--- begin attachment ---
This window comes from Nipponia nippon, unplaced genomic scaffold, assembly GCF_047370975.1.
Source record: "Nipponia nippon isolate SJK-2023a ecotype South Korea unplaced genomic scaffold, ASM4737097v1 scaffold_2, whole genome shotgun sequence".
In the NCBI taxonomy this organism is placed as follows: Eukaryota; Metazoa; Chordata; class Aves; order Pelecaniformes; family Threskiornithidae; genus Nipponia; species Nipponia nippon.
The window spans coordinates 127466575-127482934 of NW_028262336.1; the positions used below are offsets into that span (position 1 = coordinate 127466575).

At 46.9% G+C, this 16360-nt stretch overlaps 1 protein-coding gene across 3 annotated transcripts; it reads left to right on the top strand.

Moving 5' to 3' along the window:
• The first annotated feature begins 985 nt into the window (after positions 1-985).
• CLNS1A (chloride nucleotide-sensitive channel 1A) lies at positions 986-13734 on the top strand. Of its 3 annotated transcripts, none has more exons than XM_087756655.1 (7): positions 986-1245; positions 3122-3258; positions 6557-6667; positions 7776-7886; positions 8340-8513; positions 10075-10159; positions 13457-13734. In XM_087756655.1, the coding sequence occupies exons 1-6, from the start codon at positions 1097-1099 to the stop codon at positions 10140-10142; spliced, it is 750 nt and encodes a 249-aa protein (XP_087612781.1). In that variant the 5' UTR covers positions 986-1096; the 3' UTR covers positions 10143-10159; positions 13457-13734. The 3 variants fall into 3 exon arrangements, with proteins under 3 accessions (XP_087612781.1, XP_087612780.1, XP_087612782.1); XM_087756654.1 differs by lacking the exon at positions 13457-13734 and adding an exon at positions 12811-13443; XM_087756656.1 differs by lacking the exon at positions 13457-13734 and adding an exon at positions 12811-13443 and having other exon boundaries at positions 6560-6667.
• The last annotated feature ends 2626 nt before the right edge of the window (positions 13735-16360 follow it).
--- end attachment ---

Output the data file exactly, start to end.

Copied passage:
This window comes from Nipponia nippon, unplaced genomic scaffold, assembly GCF_047370975.1.
Source record: "Nipponia nippon isolate SJK-2023a ecotype South Korea unplaced genomic scaffold, ASM4737097v1 scaffold_2, whole genome shotgun sequence".
In the NCBI taxonomy this organism is placed as follows: Eukaryota; Metazoa; Chordata; class Aves; order Pelecaniformes; family Threskiornithidae; genus Nipponia; species Nipponia nippon.
The window spans coordinates 127466575-127482934 of NW_028262336.1; the positions used below are offsets into that span (position 1 = coordinate 127466575).

At 46.9% G+C, this 16360-nt stretch overlaps 1 protein-coding gene across 3 annotated transcripts; it reads left to right on the top strand.

Moving 5' to 3' along the window:
• The first annotated feature begins 985 nt into the window (after positions 1-985).
• CLNS1A (chloride nucleotide-sensitive channel 1A) lies at positions 986-13734 on the top strand. Of its 3 annotated transcripts, none has more exons than XM_087756655.1 (7): positions 986-1245; positions 3122-3258; positions 6557-6667; positions 7776-7886; positions 8340-8513; positions 10075-10159; positions 13457-13734. In XM_087756655.1, the coding sequence occupies exons 1-6, from the start codon at positions 1097-1099 to the stop codon at positions 10140-10142; spliced, it is 750 nt and encodes a 249-aa protein (XP_087612781.1). In that variant the 5' UTR covers positions 986-1096; the 3' UTR covers positions 10143-10159; positions 13457-13734. The 3 variants fall into 3 exon arrangements, with proteins under 3 accessions (XP_087612781.1, XP_087612780.1, XP_087612782.1); XM_087756654.1 differs by lacking the exon at positions 13457-13734 and adding an exon at positions 12811-13443; XM_087756656.1 differs by lacking the exon at positions 13457-13734 and adding an exon at positions 12811-13443 and having other exon boundaries at positions 6560-6667.
• The last annotated feature ends 2626 nt before the right edge of the window (positions 13735-16360 follow it).